Austin Chapman: I hate computers! I don't even know how they work
David Rossi: Well, then let me give you your first lesson. When something goes out on the internet, it's up there forever
This is a long one, so you might want a cup of tea or something.
A few years ago, I wrote an account of being stopped by the police on my way to get lunch. That essay, I Fit the Description… was posted on my blog on 4 December 2015. I posted a link to the essay on Social Media and it lead to the text going viral.
I wasn’t expecting that to happen, and while it was startling, I was prepared for a discussion. In fact, I wrote the piece and posted it on my blog because I wanted to catalyze a conversation. This was three years ago, remember, and the awareness of issues of police violence against unarmed black people was becoming known to the dominant culture. People kept saying things like “why don’t they just cooperate with the police?” and “if they’ve done nothing wrong, why are they running?” I thought if I could write about the situation in a direct and precise way and present the mental calculus that a black person does when interacting with the police, perhaps it could promote understanding.
So as I said, the piece went viral and that lead to a lot of emails and messages from strangers. It lead to media requests for discussion. The story was picked up by the Dallas Morning News, Boston Globe, Huffington Post, The Good Men Project, Mic, The NEA Advocate and others. Other online sources posted about the story without even talking to me-essentially they re-wrote my post and put up a link. On Facebook, on 5 December 2015-about the same day as my original blog post-someone I did not know copied and pasted my entire blog post on to his page along with my picture with no link back to my blog or to me. This was strange to me but it is a hallmark of “virality” on the internet; if something gets popular, it if gets a lot of “likes” or “upvotes,” everyone wants to have a post on their page, website, or blog. Not because they really care about the topic (maybe they do, maybe they don’t), but because it drives traffic to their pages. This was my first exposure to this idea of traffic and the role of “influencers” on the Internet. More on that later.
For the most part, messages were positive and supportive but there were some that were so sick and so mean that I had to just delete them. I also stopped responding to people online who were commenting on my blog page. it seemed pointless to debate them since they already knew that the cops were just doing their jobs. To be clear, the way cops “just do their jobs” is part of what my account views critically. That didn’t matter. So I stopped responding to people and ended up shutting off comments for the post. The school were I worked offered to respond to any more press inquiries and I could focus on my students, whom I love, who were preparing for end of semester reviews. The furor over the piece died down and it was forgotten. People stopped emailing me and sending me messages about it. I figured it was done.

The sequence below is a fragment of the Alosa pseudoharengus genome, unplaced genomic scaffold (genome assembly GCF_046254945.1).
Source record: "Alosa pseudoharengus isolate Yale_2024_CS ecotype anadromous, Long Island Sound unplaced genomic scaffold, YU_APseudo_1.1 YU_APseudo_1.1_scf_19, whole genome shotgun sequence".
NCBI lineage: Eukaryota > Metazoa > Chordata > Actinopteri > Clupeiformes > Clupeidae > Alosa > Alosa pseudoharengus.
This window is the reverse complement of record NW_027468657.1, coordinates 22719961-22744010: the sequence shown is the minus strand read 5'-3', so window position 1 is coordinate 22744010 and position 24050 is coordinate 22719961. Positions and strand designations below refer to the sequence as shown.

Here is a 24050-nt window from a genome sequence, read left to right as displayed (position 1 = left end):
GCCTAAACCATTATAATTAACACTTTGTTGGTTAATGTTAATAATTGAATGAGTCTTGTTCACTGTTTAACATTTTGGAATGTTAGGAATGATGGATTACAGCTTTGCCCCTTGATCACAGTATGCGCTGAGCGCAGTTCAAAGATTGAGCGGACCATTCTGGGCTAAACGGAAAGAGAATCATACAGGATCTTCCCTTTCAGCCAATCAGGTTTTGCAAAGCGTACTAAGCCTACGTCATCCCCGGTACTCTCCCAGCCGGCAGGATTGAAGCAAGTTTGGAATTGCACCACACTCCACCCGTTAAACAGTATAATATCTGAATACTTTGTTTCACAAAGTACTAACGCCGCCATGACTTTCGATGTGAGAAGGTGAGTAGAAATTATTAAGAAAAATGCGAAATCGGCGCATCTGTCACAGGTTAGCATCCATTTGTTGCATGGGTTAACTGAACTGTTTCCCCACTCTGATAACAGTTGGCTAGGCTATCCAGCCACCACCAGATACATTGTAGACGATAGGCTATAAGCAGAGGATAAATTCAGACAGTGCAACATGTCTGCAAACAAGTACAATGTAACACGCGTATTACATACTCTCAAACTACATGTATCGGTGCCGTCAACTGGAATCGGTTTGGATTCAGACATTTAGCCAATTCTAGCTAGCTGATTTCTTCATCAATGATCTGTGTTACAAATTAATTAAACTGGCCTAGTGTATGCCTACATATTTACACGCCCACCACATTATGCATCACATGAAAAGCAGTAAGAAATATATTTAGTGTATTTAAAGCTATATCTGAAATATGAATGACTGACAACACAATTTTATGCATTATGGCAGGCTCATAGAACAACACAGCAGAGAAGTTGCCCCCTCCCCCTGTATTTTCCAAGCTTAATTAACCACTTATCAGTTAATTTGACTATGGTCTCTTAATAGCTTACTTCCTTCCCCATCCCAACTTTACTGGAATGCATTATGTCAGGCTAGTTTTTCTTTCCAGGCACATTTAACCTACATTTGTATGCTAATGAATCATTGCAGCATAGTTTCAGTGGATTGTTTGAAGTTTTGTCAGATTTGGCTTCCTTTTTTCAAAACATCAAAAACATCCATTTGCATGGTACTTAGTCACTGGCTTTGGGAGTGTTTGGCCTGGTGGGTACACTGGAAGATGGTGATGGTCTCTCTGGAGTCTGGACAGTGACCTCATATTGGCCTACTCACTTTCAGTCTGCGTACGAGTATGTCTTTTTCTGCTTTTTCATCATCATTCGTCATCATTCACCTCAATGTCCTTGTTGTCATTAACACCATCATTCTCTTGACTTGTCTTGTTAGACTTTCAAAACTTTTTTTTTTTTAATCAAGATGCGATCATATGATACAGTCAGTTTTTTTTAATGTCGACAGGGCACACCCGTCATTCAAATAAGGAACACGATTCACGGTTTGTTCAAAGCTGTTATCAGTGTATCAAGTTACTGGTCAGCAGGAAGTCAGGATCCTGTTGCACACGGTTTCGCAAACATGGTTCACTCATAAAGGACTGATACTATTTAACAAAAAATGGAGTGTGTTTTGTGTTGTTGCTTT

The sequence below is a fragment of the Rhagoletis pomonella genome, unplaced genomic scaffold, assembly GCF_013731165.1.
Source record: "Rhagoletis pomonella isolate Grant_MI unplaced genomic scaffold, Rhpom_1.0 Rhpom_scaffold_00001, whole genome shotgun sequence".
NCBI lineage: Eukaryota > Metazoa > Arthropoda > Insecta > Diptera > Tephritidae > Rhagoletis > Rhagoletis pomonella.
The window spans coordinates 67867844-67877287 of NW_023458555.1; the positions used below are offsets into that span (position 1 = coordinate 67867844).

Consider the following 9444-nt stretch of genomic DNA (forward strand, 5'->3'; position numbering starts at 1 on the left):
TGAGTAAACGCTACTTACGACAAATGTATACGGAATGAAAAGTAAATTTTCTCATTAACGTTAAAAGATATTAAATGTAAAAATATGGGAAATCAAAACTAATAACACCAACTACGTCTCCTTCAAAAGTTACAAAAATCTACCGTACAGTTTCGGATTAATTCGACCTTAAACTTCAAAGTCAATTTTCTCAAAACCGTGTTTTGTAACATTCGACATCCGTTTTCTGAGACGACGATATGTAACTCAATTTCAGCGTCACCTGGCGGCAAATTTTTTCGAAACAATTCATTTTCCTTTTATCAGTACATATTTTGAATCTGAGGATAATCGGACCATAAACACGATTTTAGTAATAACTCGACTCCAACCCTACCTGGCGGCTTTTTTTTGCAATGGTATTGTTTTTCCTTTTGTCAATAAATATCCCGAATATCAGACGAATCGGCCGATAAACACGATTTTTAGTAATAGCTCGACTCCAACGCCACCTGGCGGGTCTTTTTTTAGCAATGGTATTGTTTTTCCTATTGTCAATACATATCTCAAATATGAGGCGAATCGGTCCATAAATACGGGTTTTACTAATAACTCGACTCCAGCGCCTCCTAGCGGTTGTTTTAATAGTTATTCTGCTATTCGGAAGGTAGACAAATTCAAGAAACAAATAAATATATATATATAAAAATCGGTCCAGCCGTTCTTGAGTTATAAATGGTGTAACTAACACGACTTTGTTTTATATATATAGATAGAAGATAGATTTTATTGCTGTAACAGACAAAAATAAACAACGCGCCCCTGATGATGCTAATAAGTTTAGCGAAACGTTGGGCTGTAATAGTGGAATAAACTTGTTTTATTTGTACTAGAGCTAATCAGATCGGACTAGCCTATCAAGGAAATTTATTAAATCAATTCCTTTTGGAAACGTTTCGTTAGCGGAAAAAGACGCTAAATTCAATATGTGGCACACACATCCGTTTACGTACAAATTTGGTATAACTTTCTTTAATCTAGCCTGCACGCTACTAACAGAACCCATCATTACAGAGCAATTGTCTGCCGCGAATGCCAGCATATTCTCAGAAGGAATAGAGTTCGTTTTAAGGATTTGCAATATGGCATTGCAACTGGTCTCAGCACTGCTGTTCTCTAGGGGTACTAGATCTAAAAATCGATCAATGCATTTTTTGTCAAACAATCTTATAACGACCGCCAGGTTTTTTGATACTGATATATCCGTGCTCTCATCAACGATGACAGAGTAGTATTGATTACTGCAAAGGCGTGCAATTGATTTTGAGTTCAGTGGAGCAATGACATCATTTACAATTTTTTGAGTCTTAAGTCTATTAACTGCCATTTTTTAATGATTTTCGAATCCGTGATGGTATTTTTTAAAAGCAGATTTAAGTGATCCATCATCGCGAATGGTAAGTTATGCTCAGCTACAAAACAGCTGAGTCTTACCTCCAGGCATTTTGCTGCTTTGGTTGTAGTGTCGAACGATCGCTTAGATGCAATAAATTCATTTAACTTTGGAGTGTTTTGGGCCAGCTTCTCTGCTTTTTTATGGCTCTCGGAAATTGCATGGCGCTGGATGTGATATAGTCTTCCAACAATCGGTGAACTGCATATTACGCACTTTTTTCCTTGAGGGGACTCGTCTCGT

Which brings us to today.
On 17 December 2018 I was exhausted, so much so that I fell asleep watching television. I am not a good sleeper (as anyone who knows me can attest) so when I woke up at 4 am I knew I wasn’t going back to sleep. I looked at my phone and saw a Facebook Message from my friend Farah, telling me that he read my story on someone’s Facebook page. I sent him a quick note saying, “Oh goodness, that was three years ago!” without thinking much of it. Farah sent me a link to the posting which brought me to Tray John’s page. I have never met Tray John. I still haven’t.
When I followed the link to her page that Farah had sent me, I saw that she had done something similar to what Steven M. Williams did back in 2015; she had copied and pasted my text and photo onto her Facebook page. Also, like the previous poster back in 2015, she did this with no link back to my original blog, or my Facebook page. As of 4 am, her post had been shared over 90K times.
I took a deep breath and opened my email.
I had a deluge of messages. Just like before. I opened my work email. The same. And the number of emails was increasing every time I hit refresh.
I started reading some of the emails and messages and one thing became clear very quickly, people didn’t know that the story was three years old. I figured because this was copied and pasted from my blog and that John had neglected to include the date of the incident. I thought about my friends and family, especially my only sister in Detroit, opening up their social media to hear that I had been detained by the police AGAIN. I knew that they would be worried. I started texting and emailing friends and family to let them know that a three year old story was viral again. I took to Twitter to at least try to get a clarification out into the Social Media world that I was fine and that the story was not a current one. In the meantime, John’s post, with no link to my blog or Facebook page, kept going viral.